According to recent studies, bumble bees have higher chances of survival if they live near an abundant field of wildflowers. In fact, their luck of making it to the next year rises by up to four times. A mix of plants that bloom in both spring and summer is the best case scenario for bee populations. But ecologists and environmentalists are not at all surprised by the findings.

It is human nature to expand urbanely, but replacing forests and meadows with farms has terrible consequences for the diversity of flowers available to bees. Sam Droege, a biologist and the head of the U.S. Geological Survey’s Bee Inventory and Monitoring Lab, believes the declining bee population could make a comeback by restoring plots of native wildflowers.

Droege wasn’t involved in the latest study conducted on the matter, but his experience allowed him to throw in his two cents. He believes simple techniques like planting more wildflowers could significantly influence the bumblebees’ year-over-year survival. However, it’s not exactly easy to measure bee survival across generations. Traditional marking methods are no good for the tiny insects and the fact that billions of bees exist doesn’t help scientists come up with an accurate estimate.

Habitat Restoration Linked to Bee Survival

Ecologist Claire Carvell and her team of researchers has studied bumblebees for over two years now. Their findings were clear. Family bees that lived within a mile of foraging habitats filled with flowers had better chances of surviving the second year than those living further away. The team monitored the bee population over an area of 20 square kilometers in Buckinghamshire, UK. Their research included mapping out grasslands, farmed areas, woods, and nesting sites that were bee-friendly.

The researchers also collected more than 2,000 DNA samples from the local bumblebees to better monitor of the surviving bee families. Thanks to the novel approach of DNA and spatial analysis, the results of this research proved more accurate than anything scientists have ever attempted before. The study’s ultimate goal was to prove there’s a strong connection between habitat restoration and bumblebee survival. But before the findings can help boost conservation efforts, they need to be replicated across a wider field range and in more than the three species included in the study.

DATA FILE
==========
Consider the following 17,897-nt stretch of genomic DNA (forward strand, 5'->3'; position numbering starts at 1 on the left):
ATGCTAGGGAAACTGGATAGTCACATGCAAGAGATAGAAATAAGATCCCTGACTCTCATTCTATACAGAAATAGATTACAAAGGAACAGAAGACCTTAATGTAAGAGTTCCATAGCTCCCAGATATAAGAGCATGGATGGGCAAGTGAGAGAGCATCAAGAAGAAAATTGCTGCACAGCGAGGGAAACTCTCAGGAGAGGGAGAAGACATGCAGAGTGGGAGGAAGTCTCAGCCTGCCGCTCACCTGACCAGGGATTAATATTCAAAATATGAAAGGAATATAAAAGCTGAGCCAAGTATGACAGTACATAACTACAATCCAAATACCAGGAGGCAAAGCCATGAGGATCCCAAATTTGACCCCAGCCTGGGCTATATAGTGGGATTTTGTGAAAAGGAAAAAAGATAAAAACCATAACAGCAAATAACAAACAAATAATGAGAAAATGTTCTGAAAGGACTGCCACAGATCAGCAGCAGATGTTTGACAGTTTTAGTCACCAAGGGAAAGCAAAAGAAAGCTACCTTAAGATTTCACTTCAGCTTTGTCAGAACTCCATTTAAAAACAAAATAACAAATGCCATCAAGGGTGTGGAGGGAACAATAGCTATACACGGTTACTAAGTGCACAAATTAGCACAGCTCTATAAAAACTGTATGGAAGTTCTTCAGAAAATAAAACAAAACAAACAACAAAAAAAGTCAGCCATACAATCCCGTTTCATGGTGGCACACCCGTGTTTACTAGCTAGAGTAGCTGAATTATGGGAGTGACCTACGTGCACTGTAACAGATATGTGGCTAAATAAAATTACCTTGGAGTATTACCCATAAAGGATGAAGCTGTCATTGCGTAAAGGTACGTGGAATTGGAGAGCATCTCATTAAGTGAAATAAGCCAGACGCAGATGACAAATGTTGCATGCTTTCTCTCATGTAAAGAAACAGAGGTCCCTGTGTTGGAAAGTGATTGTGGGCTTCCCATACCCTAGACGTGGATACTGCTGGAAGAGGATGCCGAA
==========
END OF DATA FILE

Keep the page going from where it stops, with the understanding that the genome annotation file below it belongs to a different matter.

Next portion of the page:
What Can You Do to Help

You can do something to help the declining bee population right now, even if you weren’t a bee enthusiast before. All you have to do is caring for a few houseplants or a couple of square feet of lawn. For the bees to be able to nest, you should include mud, sand, mud, and spots of bare ground. And for the ultimate bee attraction, add a mix of wildflowers. They bloom throughout the spring, summer, and fall, keeping bees up and running.

The movement of saving the bee populations has seen recent interest across the U.S. For instance, Popular Science reported in February 2017 that Cedar Rapids, Iowa will plant more than 180 acres of wildflowers and native prairie grasses. The effort is part of an initiative to create 1,000 acres of land for bees and other pollinators.

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William E. Eubanks

I'm one of the main writers on the site; mostly dealing with environmental news and ways to live green. My goal is to educate others about this great planet, and the ways we can help to protect it.